- Oil major BP is looking to enter the electric vehicle charging space, and is currently exploring opportunities to add battery recharging docks to its service stations.
- Electric-car startups continue to face tough odds due to high capital requirements and the challenge of mass producing vehicles.
- Tesla’s second quarter earnings report beat investor expectations as the electric car, solar, and battery company begins shipping its first Model 3 sedans.
- According to a Los Angeles Times editorial, California Gov. Jerry Brown may have sacrificed his high-speed rail initiative as part of a compromise to extend the state’s cap-and-trade program.
- A factory in California will employ almost 100 workers and be able to manufacture up to 400 zero-emission electric buses annually.
- Los Angeles announced plans to electrify its entire 2200 bus fleet by 2030.
Michigan Energy Events:
The MPSC will host a technical conference on the future of electric vehicle charging on August 9 at the public service commission office, 7109 W. Saginaw Highway, Lansing.
SAVE THE DATE: The Powering Mobility conference will take place on September 25 at the College for Creative Studies in Detroit. The event, which is the 4th Annual Michigan Energy Future Conference, will bring together leaders from industry, government, utilities, finance, and academe working at the nexus of advanced mobility and vehicle electrification.
The 1st Annual Sustainable Detroit Forum is scheduled for October 25. The event will consist of interactive learning, keynotes, and short presentations. Proposals for presentations will be accepted for Sustainable Projects, Personal Green Stories, and Lessons Learned/Greatest Failures.
National Energy Events:
Energy Storage North America will take place August 8-10 in San Diego. As the largest conference and expo for grid-connected energy storage in North America, Energy Storage North America brings together utilities, regulators, municipal leaders, project developers, investors, systems integrators, and commercial and industrial customers for top-tier networking and information sharing.
EUCI is hosting “Addressing Process and Technical Issues for Renewable and Distributed Energy Resources” August 14-15 in Chicago. The conference will serve as a forum for all entities involved in the interconnection process to review process and technical issues for interconnecting grid-scale renewable energy and Distributed Energy Resource (DER) projects. Panel sessions will feature the perspectives of distribution, developers, utilities, and system operators to share their expertise and discuss best practices for optimizing the interconnection process. Register here.
Mark your calendars for the Catalysts of the Climate Economy summit in Burlington, Vermont, September 6-8. This event will focus on ways to accelerate economic development for a low-carbon future. The event will feature speakers, round-table discussions, and other forums with entrepreneurs, investors, and thoughts leaders. Speakers include EIBC member company Generate Capital’s Jigar Shah; Danny Kennedy of the CA Clean Energy Fund; Carol Browner, Former Climate and Energy Czar in the White House Office of Energy and Climate Change Policy; and CEOs and leaders from Patagonia, Green Mountain Power, Stonyfield Yogurt, General Motors, Seventh Generation, Ben and Jerry’s, Fetzer Vineyards, Proterra, Generation Investment Management, and more!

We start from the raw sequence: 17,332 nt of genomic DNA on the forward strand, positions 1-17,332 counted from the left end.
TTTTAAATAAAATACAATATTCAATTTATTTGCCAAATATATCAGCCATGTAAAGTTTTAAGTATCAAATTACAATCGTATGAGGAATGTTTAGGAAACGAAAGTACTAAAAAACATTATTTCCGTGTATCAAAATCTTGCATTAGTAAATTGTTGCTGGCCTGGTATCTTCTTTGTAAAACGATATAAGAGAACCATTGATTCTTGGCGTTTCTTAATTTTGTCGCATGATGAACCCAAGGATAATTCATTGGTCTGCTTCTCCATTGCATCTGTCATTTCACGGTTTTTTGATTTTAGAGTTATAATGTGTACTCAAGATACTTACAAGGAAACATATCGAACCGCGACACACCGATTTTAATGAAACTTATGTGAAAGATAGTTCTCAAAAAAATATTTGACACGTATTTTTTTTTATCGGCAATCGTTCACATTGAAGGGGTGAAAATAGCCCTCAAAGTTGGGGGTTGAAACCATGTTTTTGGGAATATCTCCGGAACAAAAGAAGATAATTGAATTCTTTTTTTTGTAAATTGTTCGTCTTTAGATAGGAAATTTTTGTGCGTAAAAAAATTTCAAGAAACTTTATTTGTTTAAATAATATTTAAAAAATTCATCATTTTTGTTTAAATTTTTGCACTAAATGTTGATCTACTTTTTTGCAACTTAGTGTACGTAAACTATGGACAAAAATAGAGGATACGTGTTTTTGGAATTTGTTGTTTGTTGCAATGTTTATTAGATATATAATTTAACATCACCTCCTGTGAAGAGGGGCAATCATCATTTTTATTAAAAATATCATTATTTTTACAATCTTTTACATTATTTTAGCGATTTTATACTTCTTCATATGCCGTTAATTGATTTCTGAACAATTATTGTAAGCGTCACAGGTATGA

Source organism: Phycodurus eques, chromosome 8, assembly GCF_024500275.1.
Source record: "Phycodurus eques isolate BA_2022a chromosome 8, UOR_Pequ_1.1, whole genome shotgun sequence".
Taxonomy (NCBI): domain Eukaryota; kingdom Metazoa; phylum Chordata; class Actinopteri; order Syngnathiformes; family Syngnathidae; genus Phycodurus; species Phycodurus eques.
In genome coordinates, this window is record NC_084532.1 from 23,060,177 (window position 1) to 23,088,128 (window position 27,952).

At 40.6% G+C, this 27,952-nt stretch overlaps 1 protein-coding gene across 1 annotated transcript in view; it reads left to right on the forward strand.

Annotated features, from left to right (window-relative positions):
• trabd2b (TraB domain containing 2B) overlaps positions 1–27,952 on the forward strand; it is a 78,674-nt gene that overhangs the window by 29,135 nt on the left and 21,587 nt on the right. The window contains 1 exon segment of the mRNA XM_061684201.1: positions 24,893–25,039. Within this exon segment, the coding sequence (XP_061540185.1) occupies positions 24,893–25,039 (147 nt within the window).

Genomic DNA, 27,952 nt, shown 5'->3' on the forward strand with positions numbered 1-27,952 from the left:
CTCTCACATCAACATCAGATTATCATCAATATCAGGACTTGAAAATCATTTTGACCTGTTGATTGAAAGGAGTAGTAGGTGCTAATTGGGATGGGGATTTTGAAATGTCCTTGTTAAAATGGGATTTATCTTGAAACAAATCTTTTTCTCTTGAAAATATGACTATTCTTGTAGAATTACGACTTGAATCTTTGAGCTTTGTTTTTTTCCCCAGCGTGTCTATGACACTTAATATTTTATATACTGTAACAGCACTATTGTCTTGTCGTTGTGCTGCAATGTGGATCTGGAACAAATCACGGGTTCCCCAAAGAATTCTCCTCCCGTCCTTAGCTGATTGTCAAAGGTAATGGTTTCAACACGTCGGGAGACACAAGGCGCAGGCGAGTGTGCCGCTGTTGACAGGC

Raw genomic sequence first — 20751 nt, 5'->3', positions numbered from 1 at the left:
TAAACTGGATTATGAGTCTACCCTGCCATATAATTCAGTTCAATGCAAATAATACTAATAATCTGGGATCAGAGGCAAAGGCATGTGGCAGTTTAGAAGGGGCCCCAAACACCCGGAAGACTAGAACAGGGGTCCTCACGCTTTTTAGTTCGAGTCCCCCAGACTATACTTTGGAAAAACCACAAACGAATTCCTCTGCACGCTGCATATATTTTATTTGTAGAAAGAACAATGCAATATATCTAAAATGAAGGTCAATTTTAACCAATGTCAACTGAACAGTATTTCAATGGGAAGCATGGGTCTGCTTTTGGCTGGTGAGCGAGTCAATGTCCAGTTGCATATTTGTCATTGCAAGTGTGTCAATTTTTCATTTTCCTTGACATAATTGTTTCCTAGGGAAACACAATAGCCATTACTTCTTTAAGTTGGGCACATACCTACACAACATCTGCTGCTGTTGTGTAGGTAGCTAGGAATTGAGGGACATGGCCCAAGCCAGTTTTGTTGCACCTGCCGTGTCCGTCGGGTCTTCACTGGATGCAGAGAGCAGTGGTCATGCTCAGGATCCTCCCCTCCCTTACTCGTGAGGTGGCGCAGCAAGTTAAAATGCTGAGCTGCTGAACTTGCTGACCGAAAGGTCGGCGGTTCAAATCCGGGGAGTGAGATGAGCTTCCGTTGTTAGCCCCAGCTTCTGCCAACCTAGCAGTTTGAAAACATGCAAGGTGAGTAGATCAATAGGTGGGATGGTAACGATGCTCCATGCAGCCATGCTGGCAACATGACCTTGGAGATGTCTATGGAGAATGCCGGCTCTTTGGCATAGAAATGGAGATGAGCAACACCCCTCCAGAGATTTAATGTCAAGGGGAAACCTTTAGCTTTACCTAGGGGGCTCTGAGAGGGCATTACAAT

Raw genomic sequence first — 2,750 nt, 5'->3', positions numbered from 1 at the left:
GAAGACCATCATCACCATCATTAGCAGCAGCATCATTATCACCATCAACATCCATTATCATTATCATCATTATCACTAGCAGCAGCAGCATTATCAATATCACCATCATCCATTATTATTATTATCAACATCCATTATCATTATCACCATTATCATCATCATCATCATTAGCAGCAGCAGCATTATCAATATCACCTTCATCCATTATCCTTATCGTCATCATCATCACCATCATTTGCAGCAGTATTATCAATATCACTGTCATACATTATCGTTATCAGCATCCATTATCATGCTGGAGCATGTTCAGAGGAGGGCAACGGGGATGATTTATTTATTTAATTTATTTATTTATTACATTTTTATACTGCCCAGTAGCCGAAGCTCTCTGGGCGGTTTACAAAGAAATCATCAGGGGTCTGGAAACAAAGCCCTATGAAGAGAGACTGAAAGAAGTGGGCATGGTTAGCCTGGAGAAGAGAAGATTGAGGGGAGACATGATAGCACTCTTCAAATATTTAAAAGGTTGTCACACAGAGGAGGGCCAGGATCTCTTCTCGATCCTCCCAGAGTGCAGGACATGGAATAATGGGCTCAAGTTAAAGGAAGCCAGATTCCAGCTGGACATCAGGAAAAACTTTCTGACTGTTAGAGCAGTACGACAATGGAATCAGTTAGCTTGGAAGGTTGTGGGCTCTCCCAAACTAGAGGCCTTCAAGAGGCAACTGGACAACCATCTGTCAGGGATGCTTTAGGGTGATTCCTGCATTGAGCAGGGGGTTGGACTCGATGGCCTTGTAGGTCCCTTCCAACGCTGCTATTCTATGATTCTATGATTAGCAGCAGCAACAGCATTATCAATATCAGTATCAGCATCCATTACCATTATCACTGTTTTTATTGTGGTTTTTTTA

Solar Power International will take place September 10-13 in Las Vegas. Powered by the Solar Energy Industries Association and the Smart Electric Power Alliance, SPI is the largest and fastest growing solar show in North America.
Renewable Energy Grid Operations: Integration, Forecasting, Modeling, Planning and Curtailment, hosted by EUCI, is scheduled for September 11-12 in Austin, Texas. This conference will evaluate the biggest challenges to renewable energy integration, and identify solutions and pathways that coordinate responses and overcome these challenges. Case studies from experts and industry professionals from around the country will share their experiences and lessons learned on renewable integration. Register here.
ACORE Finance West will take place in San Francisco on October 12. The annual conference highlights top investment opportunities and provide the latest insights on the financing of renewable energy and grid modernization efforts in leading western markets.
Join SEIA and Smart Electric Power Alliance for Solar Power Midwest in Chicago, October 19-20. The event features multiple networking and educational opportunities with a targeted, buying audience.
The 2017 U.S. Power and Renewables Summit will take place in Austin on November 7-8. The conference, hosted by Greentech Media, provides an in-depth look at how solar, wind, and related renewable energy technologies are impacting power markeys, and how this interaction is raising key questions and challenges for the industry moving forward.
The U.S. Energy Storage Summit 2017 is taking place December 12-13 in San Francisco. Now in its third year, this event brings together utilities, financiers, regulators, technology innovators, and storage practitioners for two full days of data-intensive presentations, analyst-led panel sessions with industry leaders, and extensive, high-level networking.
A website from the Michigan Public Service Commission provides details on updates to state energy laws. For more information, or to sign up for notifications, visit www.michigan.gov/energylegislation.
World Resources Institute recently published an Implementation Guide for Utilities, outlining best practices in designing renewable energy projects to meet large energy customers’ needs.
ARPA-E announced up to $20 million in funding for high efficiency Distributed Generation systems to reduce the cost and increase the energy efficiency associated with providing electric power to commercial and industrial end users. Additional information, including the full FOA and how to find project teaming partners, is available on ARPA-E’s online application portal, ARPA-E eXCHANGE.